In the very early years of its history the Eastern Orthodox Church adopted the custom of using the Paschal sermon of St. John Chrysostom at the Paschal Vigil service held during the Saturday night before Easter morning. Chrysostom first proclaimed this sermon as instructions to catechumens, new Christian converts, who were baptized during that vigil service.
Articles in this issue:
Three years ago I was due for a sabbatical and was looking forward to learning about worship life in Reformed communities in other countries and cultures. But instead I stayed part-time in the office while also becoming interim director of music at my home congregation.
The season of Lent begins on Ash Wednesday, March 8 in 2000. This service combines features from several services. Ronald Kok, evangelist of Living Hope Community Church, Randolph, Wisconsin, submitted plans from a community-wide service. Similar plans from Eastern Avenue Christian Reformed Church, Grand Rapids, Michigan, were developed from a service by John D. Witvliet included in The Services of the Christian Year, Volume V of the Complete Library of Christian Worship, edited by Robert Webber (available from Hendrickson Publishing, 978-532-6546).
A copy of this article, complete with graphics, is available at the end of the article.
This series of messages was prepared for the worship life of Hillcrest Christian Reformed Church for Lent 1999. Our intent during this season was to help members of the congregation to slow down the pace of life, to think reflectively and devotionally about their relationship with God by focusing on the person and work of their Savior.
When I was young, growing up in western Michigan, our family made frequent trips to the area west of Chicago to visit grandparents and family. While in many ways the five-hour journey (before interstate highways) was long, the way was familiar to us. To ease the routine of monotonous travel, my sisters and I would sing. Sunday school songs, hymns, pop rock, and easy listening—accompanied by radio, cassette, or a cappella—were all part of our repertoire.
“Come and See” has been presented at women’s groups, youth groups, and in worship services. It has always been well received.
The actor who plays the part should not underestimate the amount of preparation time needed to portray the character—it is an emotionally and physically draining role. The length of the monologue requires creative blocking, and lighting effects add to the presentation.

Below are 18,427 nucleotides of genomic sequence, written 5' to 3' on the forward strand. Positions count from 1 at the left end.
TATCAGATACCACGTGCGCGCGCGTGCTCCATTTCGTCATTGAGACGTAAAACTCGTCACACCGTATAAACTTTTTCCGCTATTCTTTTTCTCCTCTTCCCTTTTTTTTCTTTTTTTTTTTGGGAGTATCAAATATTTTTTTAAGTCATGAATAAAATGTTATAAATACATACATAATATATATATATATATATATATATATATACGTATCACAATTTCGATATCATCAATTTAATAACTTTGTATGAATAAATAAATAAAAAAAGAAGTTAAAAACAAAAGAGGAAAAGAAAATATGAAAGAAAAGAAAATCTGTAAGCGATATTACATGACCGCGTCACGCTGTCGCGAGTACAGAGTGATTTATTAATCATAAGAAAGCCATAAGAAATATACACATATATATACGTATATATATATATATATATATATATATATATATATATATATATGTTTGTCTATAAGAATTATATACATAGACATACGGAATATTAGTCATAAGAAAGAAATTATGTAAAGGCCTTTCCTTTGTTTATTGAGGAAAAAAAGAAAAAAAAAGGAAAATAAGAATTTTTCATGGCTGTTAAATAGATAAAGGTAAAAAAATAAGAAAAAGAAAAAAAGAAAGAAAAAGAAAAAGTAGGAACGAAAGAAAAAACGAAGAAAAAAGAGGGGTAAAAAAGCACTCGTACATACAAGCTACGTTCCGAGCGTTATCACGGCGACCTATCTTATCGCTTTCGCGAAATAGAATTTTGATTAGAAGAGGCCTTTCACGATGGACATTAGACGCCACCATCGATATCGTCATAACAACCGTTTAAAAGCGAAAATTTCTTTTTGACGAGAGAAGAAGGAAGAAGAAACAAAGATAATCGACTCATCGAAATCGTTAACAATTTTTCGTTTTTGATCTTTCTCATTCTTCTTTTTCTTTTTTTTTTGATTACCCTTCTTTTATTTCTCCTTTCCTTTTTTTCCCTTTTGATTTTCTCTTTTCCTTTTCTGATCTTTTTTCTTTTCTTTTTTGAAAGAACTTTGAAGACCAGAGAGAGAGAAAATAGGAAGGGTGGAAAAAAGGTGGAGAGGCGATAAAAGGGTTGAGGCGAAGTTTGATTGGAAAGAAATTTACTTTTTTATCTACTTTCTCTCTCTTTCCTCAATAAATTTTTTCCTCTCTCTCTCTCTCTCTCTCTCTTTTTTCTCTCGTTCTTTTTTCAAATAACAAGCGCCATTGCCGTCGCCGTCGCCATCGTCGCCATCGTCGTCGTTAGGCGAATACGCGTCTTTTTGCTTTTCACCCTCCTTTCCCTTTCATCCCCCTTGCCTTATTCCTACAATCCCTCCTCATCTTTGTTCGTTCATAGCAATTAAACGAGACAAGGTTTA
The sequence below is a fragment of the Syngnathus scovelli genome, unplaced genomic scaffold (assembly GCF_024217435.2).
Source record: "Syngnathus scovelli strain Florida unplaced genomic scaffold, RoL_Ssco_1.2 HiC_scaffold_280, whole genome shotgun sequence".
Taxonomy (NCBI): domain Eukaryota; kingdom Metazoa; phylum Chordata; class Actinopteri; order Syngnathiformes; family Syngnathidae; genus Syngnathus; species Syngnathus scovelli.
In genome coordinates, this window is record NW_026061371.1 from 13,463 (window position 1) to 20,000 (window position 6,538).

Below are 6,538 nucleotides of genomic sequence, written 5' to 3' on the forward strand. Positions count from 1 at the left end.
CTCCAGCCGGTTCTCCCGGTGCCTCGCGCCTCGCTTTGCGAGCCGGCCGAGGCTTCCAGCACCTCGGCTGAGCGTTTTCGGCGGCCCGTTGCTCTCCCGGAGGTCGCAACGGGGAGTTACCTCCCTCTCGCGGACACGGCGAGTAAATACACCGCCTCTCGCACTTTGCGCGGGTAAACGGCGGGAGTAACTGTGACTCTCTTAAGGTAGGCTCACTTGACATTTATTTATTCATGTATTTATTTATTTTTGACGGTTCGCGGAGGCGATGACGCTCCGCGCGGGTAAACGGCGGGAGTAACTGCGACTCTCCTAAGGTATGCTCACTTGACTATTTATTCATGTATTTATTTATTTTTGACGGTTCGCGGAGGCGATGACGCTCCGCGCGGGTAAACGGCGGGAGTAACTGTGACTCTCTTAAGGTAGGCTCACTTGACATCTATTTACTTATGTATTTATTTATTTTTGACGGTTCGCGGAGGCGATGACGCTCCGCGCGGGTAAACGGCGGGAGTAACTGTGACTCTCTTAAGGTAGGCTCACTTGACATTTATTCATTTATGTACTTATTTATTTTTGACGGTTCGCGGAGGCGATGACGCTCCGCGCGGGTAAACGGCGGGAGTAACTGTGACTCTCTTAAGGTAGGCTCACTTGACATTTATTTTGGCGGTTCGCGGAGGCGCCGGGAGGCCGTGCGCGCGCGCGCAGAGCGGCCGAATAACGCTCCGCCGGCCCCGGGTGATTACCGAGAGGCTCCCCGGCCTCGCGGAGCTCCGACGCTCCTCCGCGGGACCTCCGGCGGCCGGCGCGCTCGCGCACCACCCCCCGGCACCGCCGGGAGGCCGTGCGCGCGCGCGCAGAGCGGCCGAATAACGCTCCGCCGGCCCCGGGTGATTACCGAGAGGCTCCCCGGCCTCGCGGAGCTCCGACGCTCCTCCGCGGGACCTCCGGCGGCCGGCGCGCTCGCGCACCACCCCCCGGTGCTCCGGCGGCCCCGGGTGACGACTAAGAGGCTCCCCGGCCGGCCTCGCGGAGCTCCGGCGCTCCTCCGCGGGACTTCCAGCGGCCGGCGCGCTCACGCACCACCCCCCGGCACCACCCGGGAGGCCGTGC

Several well-known hymn writers “reappeared” recently for one hour in Bloomington, Minnesota. They were our guests at a hymn festival that was planned to build appreciation for the hymnody of the church among our children—and adults. The service was inspired by an article by Hal Hopson in The Chorister (Summer 1998), the journal of the Choristers Guild.
The liturgical seasons of Lent and Easter call for divergent musical expressions from an organist. Fortunately, many composers have worked to create beautiful new works for organ for these seasons. I reviewed over fifty recently released works from major publishing houses. The following collections are those I found most rewarding for worship and inspiring for congregational singing. Each is marked E (Easy), M (Moderate) or D (Difficult).
SOLO ORGAN MUSIC FOR THE SEASON
With the increase of seniors among us has come a growing demand for local pastors, lay leaders, and ministry groups to conduct worship services in senior citizens’ centers and rest homes. Leading the elderly in worship can be a most rewarding experience. But it also presents its own challenges. Here are some things to keep in mind when addressing the elderly.
led and narrated by Robert Webber with a live congregation. Wheaton, Ill.: Institute for Worship Studies, 1999. Available from IWS, (630) 510-8905; fax: (630) 510-0601; firstname.lastname@example.org.
Robert Webber, who has been offering numerous one-day workshops around the country (see current list below), has pulled together many of his ideas in a six-session video course. The videos include segments of actual worship services that model what he teaches.